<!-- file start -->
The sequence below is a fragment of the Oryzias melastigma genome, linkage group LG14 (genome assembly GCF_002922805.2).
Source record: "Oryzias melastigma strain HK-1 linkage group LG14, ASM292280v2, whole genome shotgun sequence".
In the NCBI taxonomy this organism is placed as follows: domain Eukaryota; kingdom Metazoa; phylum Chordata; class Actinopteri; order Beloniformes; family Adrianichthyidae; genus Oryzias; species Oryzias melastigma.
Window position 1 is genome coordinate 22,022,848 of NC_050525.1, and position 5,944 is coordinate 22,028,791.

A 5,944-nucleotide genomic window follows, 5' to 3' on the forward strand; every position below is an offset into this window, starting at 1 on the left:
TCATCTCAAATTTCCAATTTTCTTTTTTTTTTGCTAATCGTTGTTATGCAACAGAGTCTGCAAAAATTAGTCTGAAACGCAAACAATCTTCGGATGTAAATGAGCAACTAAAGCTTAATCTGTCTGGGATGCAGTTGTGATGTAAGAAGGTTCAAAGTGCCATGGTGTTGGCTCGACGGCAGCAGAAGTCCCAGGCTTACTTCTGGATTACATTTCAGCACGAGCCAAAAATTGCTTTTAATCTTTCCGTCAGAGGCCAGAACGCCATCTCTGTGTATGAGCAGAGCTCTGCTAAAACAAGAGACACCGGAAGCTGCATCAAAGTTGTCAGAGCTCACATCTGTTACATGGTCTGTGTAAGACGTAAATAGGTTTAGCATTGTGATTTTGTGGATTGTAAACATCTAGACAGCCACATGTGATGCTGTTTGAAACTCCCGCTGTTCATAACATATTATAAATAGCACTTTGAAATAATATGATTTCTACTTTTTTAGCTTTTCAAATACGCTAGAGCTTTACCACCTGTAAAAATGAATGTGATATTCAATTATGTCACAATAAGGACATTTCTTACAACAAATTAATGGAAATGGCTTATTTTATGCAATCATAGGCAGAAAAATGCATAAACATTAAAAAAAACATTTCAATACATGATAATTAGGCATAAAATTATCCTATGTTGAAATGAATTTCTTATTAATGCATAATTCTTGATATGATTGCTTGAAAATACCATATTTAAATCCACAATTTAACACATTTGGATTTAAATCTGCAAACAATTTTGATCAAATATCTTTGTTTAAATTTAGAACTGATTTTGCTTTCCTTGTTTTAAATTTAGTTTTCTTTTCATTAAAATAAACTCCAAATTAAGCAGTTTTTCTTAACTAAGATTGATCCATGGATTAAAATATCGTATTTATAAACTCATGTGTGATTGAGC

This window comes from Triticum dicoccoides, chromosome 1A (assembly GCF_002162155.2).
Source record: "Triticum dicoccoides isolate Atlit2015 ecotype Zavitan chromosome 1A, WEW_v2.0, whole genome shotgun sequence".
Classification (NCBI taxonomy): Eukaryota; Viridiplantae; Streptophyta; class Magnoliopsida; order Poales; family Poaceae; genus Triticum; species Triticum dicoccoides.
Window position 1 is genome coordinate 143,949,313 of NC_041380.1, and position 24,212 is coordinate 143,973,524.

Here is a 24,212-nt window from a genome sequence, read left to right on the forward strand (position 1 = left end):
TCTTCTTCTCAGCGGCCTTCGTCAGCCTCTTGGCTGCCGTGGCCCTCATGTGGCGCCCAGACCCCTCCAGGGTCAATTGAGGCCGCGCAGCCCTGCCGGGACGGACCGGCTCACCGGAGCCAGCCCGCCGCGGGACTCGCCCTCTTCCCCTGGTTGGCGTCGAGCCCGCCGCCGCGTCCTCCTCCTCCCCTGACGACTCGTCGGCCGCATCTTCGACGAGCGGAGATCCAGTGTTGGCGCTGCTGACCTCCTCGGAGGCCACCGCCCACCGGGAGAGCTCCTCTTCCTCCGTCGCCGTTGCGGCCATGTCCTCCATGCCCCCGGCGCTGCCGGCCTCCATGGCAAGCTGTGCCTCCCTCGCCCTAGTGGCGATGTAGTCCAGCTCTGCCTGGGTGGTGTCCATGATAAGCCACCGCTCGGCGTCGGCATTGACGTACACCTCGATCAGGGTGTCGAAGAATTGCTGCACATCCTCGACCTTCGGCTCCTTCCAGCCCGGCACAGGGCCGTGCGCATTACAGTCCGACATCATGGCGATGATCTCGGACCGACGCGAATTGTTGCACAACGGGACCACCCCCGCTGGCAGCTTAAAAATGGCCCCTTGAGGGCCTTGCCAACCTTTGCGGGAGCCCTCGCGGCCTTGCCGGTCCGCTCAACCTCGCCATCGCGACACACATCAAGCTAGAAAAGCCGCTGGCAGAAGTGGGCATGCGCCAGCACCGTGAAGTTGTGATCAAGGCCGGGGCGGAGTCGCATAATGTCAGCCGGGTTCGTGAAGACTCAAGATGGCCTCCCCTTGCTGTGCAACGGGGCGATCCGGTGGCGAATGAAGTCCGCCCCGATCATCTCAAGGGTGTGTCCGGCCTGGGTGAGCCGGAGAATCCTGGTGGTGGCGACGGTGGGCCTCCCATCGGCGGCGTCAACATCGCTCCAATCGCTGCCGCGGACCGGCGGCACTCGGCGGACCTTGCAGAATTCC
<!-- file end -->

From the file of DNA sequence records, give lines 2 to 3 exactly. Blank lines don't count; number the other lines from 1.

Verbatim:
Source record: "Oryzias melastigma strain HK-1 linkage group LG14, ASM292280v2, whole genome shotgun sequence".
In the NCBI taxonomy this organism is placed as follows: domain Eukaryota; kingdom Metazoa; phylum Chordata; class Actinopteri; order Beloniformes; family Adrianichthyidae; genus Oryzias; species Oryzias melastigma.